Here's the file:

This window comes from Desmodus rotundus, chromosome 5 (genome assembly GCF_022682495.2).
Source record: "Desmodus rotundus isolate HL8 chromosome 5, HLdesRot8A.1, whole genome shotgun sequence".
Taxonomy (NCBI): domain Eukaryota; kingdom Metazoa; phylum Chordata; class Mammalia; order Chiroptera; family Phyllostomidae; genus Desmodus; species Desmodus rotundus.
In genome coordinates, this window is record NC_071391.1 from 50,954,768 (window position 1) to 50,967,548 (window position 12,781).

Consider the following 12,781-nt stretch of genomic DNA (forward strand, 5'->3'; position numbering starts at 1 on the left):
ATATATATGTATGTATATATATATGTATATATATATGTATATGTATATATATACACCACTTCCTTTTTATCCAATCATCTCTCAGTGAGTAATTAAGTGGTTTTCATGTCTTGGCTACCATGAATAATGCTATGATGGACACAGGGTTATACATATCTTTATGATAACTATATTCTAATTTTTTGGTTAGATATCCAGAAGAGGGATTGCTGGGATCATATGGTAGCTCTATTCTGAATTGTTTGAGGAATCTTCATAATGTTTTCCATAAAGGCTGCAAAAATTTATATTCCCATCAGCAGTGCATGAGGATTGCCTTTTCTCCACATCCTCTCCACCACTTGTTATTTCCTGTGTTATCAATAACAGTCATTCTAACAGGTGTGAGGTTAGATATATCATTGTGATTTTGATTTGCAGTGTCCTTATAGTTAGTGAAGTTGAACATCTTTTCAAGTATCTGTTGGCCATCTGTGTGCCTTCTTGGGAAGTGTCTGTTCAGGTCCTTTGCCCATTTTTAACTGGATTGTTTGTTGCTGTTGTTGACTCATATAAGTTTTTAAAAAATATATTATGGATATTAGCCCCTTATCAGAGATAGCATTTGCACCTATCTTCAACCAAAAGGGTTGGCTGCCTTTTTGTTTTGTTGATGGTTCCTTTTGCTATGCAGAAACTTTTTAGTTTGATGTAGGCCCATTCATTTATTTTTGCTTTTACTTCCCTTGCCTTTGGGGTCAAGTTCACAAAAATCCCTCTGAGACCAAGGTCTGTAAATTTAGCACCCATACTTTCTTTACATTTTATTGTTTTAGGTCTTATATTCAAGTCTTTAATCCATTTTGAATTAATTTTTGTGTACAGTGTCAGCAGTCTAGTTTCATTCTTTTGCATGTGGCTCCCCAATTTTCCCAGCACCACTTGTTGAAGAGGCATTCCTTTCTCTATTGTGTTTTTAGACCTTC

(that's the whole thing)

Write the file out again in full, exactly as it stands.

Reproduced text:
This window comes from Desmodus rotundus, chromosome 5 (genome assembly GCF_022682495.2).
Source record: "Desmodus rotundus isolate HL8 chromosome 5, HLdesRot8A.1, whole genome shotgun sequence".
Taxonomy (NCBI): domain Eukaryota; kingdom Metazoa; phylum Chordata; class Mammalia; order Chiroptera; family Phyllostomidae; genus Desmodus; species Desmodus rotundus.
In genome coordinates, this window is record NC_071391.1 from 50,954,768 (window position 1) to 50,967,548 (window position 12,781).

Consider the following 12,781-nt stretch of genomic DNA (forward strand, 5'->3'; position numbering starts at 1 on the left):
ATATATATGTATGTATATATATATGTATATATATATGTATATGTATATATATACACCACTTCCTTTTTATCCAATCATCTCTCAGTGAGTAATTAAGTGGTTTTCATGTCTTGGCTACCATGAATAATGCTATGATGGACACAGGGTTATACATATCTTTATGATAACTATATTCTAATTTTTTGGTTAGATATCCAGAAGAGGGATTGCTGGGATCATATGGTAGCTCTATTCTGAATTGTTTGAGGAATCTTCATAATGTTTTCCATAAAGGCTGCAAAAATTTATATTCCCATCAGCAGTGCATGAGGATTGCCTTTTCTCCACATCCTCTCCACCACTTGTTATTTCCTGTGTTATCAATAACAGTCATTCTAACAGGTGTGAGGTTAGATATATCATTGTGATTTTGATTTGCAGTGTCCTTATAGTTAGTGAAGTTGAACATCTTTTCAAGTATCTGTTGGCCATCTGTGTGCCTTCTTGGGAAGTGTCTGTTCAGGTCCTTTGCCCATTTTTAACTGGATTGTTTGTTGCTGTTGTTGACTCATATAAGTTTTTAAAAAATATATTATGGATATTAGCCCCTTATCAGAGATAGCATTTGCACCTATCTTCAACCAAAAGGGTTGGCTGCCTTTTTGTTTTGTTGATGGTTCCTTTTGCTATGCAGAAACTTTTTAGTTTGATGTAGGCCCATTCATTTATTTTTGCTTTTACTTCCCTTGCCTTTGGGGTCAAGTTCACAAAAATCCCTCTGAGACCAAGGTCTGTAAATTTAGCACCCATACTTTCTTTACATTTTATTGTTTTAGGTCTTATATTCAAGTCTTTAATCCATTTTGAATTAATTTTTGTGTACAGTGTCAGCAGTCTAGTTTCATTCTTTTGCATGTGGCTCCCCAATTTTCCCAGCACCACTTGTTGAAGAGGCATTCCTTTCTCTATTGTGTTTTTAGACCTTC